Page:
Secure e-voting? Not this year, experts say
Electronic voting errors are inevitable regardless of the technology, experts last week told a House panel that is grappling with election accuracy and security worries.
Government officials, computer scientists and technology vendors all agreed it’s too late for legislation or new technology in the 2004 presidential election.
Their testimony frustrated Rep. Adam Putnam, chairman of the Government Reform Subcommittee on Technology, Information Policy, Intergovernmental Relations and the Census.
“My concern is that this election is going to be a fiasco,” the Florida Republican said. “Any state could have been Florida in 2000, and nobody has passed any legislation that will prevent another Florida in 2004.”
E-voting became increasingly controversial as several states invested in new computer voting machines. Although some states have used direct-recording electronic machines without problems, some computer security experts say they are not secure enough.
The hearing topic was “the science of electronic voting machine technology,” but witnesses pointed out that no such science exists.
“There are no adequate standards for voting machines, nor effective testing protocols,” said Michael I. Shamos, of the School of Computer Science at Carnegie Mellon University.
“We are making it up as we go along,” said Jim Adler, founder of VoteHere Inc. of Bellevue, Wash., which developed voter verification software for e-voting machines. “The first thing we have to do is measure it,” before an acceptable margin of error can be set for elections.
State and local jurisdictions, not the federal government, conduct elections. There are no historic rules for the nuts and bolts of casting and counting votes. Those jobs are handled by 1.4 million poll workers in 193,000 precincts in 10,000 jurisdictions across the country.
The Help America Vote Act, passed in the wake of the disputed 2000 presidential election, is the federal government’s first foray into voting standards. But HAVA’s key requirements do not kick in until 2006, when voting systems used in federal elections must allow error correction by voters, manual audits, disabled accessibility, alternative languages and error-rate standards compliance.
Work on standards has barely begun. The National Institute of Standards and Technology is heading a committee that will produce voluntary e-voting software guidelines on behalf of the U.S. Election Assistance Commission, which HAVA established.
Acting NIST director Hratch Semerjian said the Technical Guidelines Development Committee first met July 9 and is not scheduled to produce guidelines for nine months, well after the November election. Those guidelines will be voluntary.Machines decertified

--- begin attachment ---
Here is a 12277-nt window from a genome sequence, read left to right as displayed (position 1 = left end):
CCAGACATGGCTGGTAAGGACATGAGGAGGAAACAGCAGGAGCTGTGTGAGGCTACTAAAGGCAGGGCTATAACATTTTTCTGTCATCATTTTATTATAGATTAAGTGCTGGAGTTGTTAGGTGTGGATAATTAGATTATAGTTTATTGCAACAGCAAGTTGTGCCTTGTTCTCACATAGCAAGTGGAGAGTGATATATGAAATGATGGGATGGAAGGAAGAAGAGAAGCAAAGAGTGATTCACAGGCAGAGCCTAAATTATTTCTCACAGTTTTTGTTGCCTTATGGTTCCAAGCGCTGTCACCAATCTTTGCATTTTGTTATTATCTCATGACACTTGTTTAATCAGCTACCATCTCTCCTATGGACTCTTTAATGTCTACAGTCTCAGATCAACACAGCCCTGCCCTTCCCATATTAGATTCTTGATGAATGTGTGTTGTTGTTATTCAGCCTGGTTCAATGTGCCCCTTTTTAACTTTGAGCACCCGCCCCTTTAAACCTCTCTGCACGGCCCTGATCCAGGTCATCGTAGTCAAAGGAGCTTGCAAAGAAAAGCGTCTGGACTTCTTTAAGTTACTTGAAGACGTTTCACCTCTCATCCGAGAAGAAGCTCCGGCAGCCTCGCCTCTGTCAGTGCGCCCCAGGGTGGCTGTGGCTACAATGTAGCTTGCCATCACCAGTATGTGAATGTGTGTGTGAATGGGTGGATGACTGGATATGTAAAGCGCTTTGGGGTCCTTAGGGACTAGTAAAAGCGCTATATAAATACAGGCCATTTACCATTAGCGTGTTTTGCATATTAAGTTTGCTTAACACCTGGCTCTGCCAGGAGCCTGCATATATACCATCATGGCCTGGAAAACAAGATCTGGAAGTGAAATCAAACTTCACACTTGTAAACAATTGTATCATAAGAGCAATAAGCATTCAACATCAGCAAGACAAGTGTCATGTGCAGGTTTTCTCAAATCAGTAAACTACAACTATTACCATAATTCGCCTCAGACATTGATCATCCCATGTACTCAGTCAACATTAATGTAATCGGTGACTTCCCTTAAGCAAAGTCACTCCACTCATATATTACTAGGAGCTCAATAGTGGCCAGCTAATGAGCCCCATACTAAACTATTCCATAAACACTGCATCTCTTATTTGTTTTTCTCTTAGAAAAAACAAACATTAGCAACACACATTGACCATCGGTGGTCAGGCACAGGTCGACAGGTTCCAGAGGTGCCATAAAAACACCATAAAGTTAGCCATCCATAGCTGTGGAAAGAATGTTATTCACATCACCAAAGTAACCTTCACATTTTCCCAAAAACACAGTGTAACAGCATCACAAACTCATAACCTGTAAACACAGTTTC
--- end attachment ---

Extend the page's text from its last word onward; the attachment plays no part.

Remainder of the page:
In the meantime, HAVA has made $4 billion available to help states switch to new voting machines, and states have begun spending the money, sometimes with disappointing results.
California earlier this year decertified electronic voting machines expected to be used by nearly half of the state’s voters in November because of their lack of an audit trail. The Missouri secretary of state recently announced he would not certify e-voting machines that cannot produce a paper ballot.
In Ohio, 88 counties that had contracted to buy electronic machines from Diebold Election Systems Inc. of North Canton, Ohio, are scrambling to find money for alternatives now that the Diebold machines have been decertified there.
Proposed security solutions include printing paper ballots that can be voter-verified, or some other type of audit trail.
VoteHere is selling an encrypted vote verification system that produces a paper receipt with a unique ballot sequence number generated by a cryptographic engine. The list of encrypted numbers can be published online by election authorities, so voters can see that their ballots were counted, while the actual vote remains secret.
Advanced Voting Solutions Inc. of Frisco, Texas, has agreed to load the VoteHere product on machines for a pilot test in this fall’s election. Adler said the company is negotiating with jurisdictions where the machines could be tested.
The pilot would take place at polling places during the general election, but not on live voting machines. After casting their real votes, voters would have a chance to try out the new technology on separate machines.
It’s too late this year for the technology to be adopted in a live election, Adler said, “but that’s all right. Most of the procurement is going to happen in 2005 and 2006, so we want it evaluated now.”
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